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It’s always interesting to keep an eye on the CDS markets.  There are few markets where panic is better on display than in the credit markets – they can be illiquid, irrational and incredibly complex.  The moves can be violent, gut wrenching and often times, totally wrong.  A quick glance at the recent moves in this market is a prime example of this violent action.

In my opinion, there are few things more irrational than the existence of CDS on the USA (see Figure 1).  Okay, perhaps that is going a bit too far, but the volatility in USA CDS can often be gut wrenching and dramatic – as if the world’s largest and most dynamic economy is a mere penny stock.

(Figure 1)

It is my opinion that the odds of a true debt default in the USA are astronomically low.  Of course, the majority of investors probably disagree with me – for instance, former heads of the Fed, famous bond investors, and even Treasury Secretaries disagree with me.  Not to mention, most Americans (and most investors for that matter) believe we are on the precipice of becoming the next Greece.  Regular readers are probably familiar with my diatribe about the debt situation in the USA and why I believe there is no threat of true debt default in the USA without a serious lapse of judgment by the US Congress.  Even Mr. Bernanke (despite his faults) absolutely nailed his response to this very question by Barney Frank late last year:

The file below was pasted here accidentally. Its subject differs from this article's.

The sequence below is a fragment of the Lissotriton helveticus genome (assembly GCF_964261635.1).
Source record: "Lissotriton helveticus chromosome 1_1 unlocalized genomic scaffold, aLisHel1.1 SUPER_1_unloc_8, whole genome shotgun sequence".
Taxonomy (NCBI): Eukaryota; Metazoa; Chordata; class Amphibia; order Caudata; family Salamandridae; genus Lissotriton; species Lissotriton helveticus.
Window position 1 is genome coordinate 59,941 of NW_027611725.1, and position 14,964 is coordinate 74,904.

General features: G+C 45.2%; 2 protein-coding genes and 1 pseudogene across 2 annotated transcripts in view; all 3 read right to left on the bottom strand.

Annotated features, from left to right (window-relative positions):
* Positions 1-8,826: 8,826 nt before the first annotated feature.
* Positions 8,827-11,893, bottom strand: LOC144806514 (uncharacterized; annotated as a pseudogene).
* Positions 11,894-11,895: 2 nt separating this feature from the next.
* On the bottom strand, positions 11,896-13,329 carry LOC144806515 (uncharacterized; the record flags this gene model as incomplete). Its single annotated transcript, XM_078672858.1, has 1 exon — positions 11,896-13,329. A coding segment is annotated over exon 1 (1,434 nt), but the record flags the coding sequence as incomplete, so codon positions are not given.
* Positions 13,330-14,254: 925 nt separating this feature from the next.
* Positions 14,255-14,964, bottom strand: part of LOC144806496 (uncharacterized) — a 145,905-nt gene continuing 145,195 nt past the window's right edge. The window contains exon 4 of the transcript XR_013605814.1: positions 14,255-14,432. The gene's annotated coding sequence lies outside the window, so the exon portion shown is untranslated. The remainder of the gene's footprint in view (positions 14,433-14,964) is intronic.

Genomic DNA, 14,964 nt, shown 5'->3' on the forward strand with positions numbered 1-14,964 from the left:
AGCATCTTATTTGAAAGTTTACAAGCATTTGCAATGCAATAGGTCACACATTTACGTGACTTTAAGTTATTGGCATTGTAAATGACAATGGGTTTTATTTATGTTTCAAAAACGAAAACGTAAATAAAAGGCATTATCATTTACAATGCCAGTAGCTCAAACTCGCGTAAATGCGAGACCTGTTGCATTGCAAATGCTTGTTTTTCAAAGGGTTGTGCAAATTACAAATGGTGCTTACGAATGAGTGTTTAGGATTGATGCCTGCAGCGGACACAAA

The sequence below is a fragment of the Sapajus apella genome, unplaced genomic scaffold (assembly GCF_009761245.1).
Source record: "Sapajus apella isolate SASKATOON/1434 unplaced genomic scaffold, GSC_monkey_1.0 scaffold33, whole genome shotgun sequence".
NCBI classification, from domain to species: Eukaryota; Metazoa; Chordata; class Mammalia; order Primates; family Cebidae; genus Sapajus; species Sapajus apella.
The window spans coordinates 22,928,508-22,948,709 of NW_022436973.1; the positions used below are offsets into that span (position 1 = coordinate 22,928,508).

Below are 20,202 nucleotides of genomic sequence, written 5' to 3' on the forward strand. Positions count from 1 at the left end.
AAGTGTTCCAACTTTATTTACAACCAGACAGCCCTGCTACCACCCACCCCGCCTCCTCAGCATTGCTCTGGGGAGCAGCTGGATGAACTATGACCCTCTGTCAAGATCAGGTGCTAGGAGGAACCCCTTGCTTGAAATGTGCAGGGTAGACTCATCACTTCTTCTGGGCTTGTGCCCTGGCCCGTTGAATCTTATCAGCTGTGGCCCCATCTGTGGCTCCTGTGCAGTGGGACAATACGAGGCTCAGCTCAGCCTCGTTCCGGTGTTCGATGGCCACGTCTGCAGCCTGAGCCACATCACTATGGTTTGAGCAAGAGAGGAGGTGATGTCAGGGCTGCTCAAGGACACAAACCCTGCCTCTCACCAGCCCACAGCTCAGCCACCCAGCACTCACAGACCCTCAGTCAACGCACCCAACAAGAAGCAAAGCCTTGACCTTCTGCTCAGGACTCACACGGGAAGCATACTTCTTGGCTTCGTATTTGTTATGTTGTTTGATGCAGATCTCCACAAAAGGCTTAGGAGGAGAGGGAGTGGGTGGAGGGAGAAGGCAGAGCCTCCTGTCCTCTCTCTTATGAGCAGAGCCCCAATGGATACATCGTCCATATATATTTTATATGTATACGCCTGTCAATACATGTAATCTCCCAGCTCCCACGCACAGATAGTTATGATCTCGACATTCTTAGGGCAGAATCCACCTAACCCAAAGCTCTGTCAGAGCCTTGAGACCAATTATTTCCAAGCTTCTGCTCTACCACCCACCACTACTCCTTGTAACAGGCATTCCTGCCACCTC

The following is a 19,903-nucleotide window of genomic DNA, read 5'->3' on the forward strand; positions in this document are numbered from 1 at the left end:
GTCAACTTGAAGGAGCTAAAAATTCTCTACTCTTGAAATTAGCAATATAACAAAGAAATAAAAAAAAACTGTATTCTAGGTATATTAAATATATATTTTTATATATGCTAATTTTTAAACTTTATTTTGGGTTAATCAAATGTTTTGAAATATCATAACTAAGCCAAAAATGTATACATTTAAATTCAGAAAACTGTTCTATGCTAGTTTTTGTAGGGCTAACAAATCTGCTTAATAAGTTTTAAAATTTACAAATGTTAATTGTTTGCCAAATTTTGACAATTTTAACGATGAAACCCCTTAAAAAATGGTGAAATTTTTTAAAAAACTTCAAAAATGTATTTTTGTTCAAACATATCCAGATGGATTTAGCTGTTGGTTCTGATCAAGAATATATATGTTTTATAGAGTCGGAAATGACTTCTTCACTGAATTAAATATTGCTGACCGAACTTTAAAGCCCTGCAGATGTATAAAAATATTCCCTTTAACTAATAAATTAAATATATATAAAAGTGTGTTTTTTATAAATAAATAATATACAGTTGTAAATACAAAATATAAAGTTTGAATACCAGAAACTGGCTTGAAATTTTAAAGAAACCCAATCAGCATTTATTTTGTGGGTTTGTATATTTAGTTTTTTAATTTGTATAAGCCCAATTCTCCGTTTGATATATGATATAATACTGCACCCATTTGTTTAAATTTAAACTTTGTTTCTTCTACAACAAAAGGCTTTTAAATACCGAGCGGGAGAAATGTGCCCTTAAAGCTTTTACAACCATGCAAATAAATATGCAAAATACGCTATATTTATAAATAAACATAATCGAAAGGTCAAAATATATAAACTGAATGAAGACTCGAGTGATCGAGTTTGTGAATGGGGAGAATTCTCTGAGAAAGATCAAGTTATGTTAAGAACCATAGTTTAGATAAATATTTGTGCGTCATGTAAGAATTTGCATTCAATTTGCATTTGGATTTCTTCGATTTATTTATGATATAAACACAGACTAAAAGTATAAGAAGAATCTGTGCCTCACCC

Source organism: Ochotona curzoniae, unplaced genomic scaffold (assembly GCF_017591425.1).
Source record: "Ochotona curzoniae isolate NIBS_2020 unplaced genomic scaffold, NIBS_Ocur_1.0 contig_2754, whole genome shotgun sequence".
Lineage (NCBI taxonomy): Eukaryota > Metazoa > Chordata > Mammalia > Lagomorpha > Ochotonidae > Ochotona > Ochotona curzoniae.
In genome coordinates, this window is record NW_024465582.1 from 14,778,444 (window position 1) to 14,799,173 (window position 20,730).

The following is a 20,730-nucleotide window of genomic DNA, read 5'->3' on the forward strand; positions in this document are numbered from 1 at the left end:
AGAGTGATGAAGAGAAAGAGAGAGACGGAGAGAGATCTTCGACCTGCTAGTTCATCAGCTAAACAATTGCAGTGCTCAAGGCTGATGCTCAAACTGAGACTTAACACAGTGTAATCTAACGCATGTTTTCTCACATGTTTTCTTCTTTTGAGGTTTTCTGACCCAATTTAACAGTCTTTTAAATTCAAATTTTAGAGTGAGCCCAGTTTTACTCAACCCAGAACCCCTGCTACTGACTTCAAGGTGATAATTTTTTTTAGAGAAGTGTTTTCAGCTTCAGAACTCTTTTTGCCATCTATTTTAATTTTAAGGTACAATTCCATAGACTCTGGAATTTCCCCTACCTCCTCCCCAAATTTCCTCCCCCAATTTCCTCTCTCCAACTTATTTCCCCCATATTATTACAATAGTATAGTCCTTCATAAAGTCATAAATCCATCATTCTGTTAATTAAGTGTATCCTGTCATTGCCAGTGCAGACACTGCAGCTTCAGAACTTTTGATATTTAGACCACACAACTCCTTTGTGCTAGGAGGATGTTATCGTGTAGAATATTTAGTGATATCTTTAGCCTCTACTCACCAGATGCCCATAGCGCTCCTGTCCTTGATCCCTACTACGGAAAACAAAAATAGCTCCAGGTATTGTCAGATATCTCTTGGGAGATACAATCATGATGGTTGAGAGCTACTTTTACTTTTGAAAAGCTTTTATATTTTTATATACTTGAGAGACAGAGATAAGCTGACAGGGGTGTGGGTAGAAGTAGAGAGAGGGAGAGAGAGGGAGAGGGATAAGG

Barney Frank:

“Do you think there is any realistic prospect of America defaulting on its debt in the foreseeable future?”


“Not unless Congress decides not to pay which I don’t anticipate….”

But what really makes this all so interesting to me is that the USA could technically default through a hyperinflationary episode in which the USA is essentially deemed a lousy economy and an even worse overseer of its currency.  I don’t discount that there is some possibility of high inflation at some point, however, I also put the odds of this as being relatively low (my position on a grossly indebted private sector that results in deflation is well documented).

But who is right?  If the risk of inflation appears low and the USA cannot technically default on its debt then why are bond yields near record lows while CDS spike higher?  In my opinion there is a great inefficiency occurring in the markets.   Clearly, both CDS and government bonds cannot be right.  This is obviously a hotly debated topic and I would never bet against the ignorance of the US Congress therefore I understand that, like all market participants, I know less than I think I know.  It is virtually impossible to understand a system as complex as a stock market in order to make a truly risk free bet.  But the beauty, in understanding a potential inefficiency such as this and the fact that I know less than I think I know, is that there is always a hedge, always a way to protect against the risk of being wrong. Finding the inefficiency is usually the hardest part….

The macro debate is, in my opinion, the most interesting of our time.  Can the USA default?  Will we suffer hyperinflation and effectively default?  No one really knows for sure, but the inefficient market provides us with opportunities to not only hedge against potential outcomes, but to potentially profit from them.   The markets will hash this all out in due time.  Hedge accordingly.

Source: CMA

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